Conceiving Our Chosen Family

 
 

Sandwiched in the third row seat, between 11 year old Nathan and 5 year old Lyla, on our way to Monster Jam and Disney on Ice, respectively, she catches me off guard with her 5 year old curious love. “You’re like our family, but not our family, but still family,” she says while looking up at me with her big blue eyes.

“That is why we say you are our chosen family,” I try to explain.

Her big blue eyes focus in on me with a confused tender smirk as she tries to figure out what that exactly means in her 5 year old brain.

Nathan, her big brother, interjects trying to explain how we all came into each other’s lives in a way she can understand. “Justine can’t have babies, so Mommy was going to carry their baby for them. But it didn’t work, and we got Tipton instead but they are still our family.”

Bright blue eyes glazed over, she leans in closer to me and we have completely lost her. I reassure her that sometimes we aren’t related to our family like she is to her brothers. She didn’t get to choose Nathan or Tipton to be her family, but we all got to choose each other as family.

5 year old brain satisfied for now.

We set forth to conceive our own children, with Michelle’s help, or at least the help of her healthy body (and uterus). However, neither Chad and I, nor Ben and Michelle, could have ever imagined the destined family that would eventually be the result of our IVF journey.

They have been in our lives for 3 years, and yet it feels like we have known each other forever. We all began our journey with the hope of babies for Chad and I when Michelle answered my ad on a surrogacy website. We did two transfers, 3 embryos, never to get pregnant. And now, we continue our journey with us learning to accept a childfree life and the unexpected expansion of Ben and Michelle’s family with their new son Tipton.

It isn’t exactly what we all had hoped for.

It isn’t exactly what we all had expected.

Hell, it isn’t what we paid thousands of dollars and put our bodies through synthetic hormonal hell for.

It’s better.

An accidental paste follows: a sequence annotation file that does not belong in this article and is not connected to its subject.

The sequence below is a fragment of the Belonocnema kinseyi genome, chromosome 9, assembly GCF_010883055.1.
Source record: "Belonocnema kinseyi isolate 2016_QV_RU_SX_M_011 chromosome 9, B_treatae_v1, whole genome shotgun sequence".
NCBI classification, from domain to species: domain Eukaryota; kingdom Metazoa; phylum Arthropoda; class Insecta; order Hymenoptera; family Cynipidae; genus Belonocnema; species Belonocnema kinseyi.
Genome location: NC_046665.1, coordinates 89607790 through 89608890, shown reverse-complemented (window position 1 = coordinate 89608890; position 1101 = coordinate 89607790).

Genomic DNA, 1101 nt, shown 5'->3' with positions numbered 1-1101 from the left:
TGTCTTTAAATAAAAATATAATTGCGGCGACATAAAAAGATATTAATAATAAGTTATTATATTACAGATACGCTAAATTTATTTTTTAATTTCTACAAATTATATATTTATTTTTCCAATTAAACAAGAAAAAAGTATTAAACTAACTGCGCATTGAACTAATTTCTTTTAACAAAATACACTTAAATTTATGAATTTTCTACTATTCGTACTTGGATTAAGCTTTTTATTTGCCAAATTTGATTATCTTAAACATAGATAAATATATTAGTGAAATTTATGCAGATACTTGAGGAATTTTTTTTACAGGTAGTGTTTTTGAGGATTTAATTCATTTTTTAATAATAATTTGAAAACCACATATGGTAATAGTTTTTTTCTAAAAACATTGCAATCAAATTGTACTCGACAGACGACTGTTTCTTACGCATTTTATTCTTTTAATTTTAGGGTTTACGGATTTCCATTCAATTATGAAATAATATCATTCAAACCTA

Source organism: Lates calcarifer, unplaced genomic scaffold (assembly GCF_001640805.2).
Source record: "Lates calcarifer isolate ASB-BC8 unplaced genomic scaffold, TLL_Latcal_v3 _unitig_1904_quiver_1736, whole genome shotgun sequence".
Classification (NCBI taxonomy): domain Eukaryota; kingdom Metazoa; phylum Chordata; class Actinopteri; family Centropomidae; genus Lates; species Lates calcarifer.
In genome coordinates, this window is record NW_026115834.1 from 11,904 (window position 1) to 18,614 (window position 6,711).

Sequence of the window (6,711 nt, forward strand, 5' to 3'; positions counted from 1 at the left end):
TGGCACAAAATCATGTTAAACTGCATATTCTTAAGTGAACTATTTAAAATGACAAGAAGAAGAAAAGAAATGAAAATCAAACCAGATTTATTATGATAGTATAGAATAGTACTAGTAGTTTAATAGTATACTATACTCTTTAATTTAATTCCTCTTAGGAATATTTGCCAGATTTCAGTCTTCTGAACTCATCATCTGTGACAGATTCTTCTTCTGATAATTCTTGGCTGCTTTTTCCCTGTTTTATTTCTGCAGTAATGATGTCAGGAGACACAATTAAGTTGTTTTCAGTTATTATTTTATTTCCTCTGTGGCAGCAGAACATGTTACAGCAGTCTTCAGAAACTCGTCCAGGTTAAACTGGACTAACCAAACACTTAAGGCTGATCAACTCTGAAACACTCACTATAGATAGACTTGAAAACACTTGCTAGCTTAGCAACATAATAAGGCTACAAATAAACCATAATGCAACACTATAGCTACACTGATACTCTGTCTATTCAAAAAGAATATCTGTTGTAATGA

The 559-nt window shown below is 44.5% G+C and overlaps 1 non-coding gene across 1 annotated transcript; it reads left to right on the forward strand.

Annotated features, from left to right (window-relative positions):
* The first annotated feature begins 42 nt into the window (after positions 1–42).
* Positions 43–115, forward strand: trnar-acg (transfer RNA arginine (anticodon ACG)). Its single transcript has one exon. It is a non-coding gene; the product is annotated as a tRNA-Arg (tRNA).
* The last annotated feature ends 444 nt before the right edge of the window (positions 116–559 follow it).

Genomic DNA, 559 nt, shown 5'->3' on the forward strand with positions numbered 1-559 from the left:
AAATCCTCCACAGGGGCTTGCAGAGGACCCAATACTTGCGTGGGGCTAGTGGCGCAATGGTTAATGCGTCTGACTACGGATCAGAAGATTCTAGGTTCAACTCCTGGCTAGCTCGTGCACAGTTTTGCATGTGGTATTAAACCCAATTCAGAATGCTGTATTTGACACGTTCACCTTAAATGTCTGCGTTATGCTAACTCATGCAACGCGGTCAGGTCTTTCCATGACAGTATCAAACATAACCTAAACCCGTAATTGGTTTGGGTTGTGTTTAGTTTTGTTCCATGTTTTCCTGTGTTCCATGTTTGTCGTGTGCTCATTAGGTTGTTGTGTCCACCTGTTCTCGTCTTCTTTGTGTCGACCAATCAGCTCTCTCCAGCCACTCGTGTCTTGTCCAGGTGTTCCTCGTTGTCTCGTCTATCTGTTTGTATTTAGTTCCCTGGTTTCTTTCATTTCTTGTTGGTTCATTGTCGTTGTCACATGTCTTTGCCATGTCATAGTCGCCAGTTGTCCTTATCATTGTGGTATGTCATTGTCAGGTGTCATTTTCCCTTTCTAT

Sometimes bittersweet.

But always better.

And, without a doubt, exactly as it is supposed be, as I've been able to consider it pure joy.

When I look into Michelle’s eyes and I hear her voice, I am reminded of that powerful moment in the operating room during the first transfer. We looked into each other’s eyes all gowned up with her on the table ready to become the home to our babies for the next 40 weeks. Tears of complete fear with unbridled joy filled both of our eyes, and in that 30 seconds of life, we held each other and hoped and loved with every cell of our bodies, hearts and souls.

Never could we have imagined what was ahead for us. Never could we have imagined the ups and the downs we’ve survived through together. Never could we have imagined we would have the story we have, or the one that has yet to be written.

And never could I have imagined I would find myself, my home and my destined chosen family all from a woman I met online.

In her, I have found my ever upward family.

 
 

I Am a Mother, a Mother to My Magic

A defining moment for me in this Ever Upward journey was during Elizabeth Gilbert's keynote speech at the Emerging Women Live 2013 Conference in Boulder. She told her story of how she first lost three other versions of her current bestselling novel The Signature of All Things before finding what is the magic on bookshelves now; much like losing my three babies in our IVF journey. Elizabeth spoke about these losses in the sense, that they were never her magic to grasp. She further described how magic will float around asking the universe, "Are you my mother? Are you my mother?", finally, settling in the space where it is meant to be nurtured and grown. "Are you my mother?"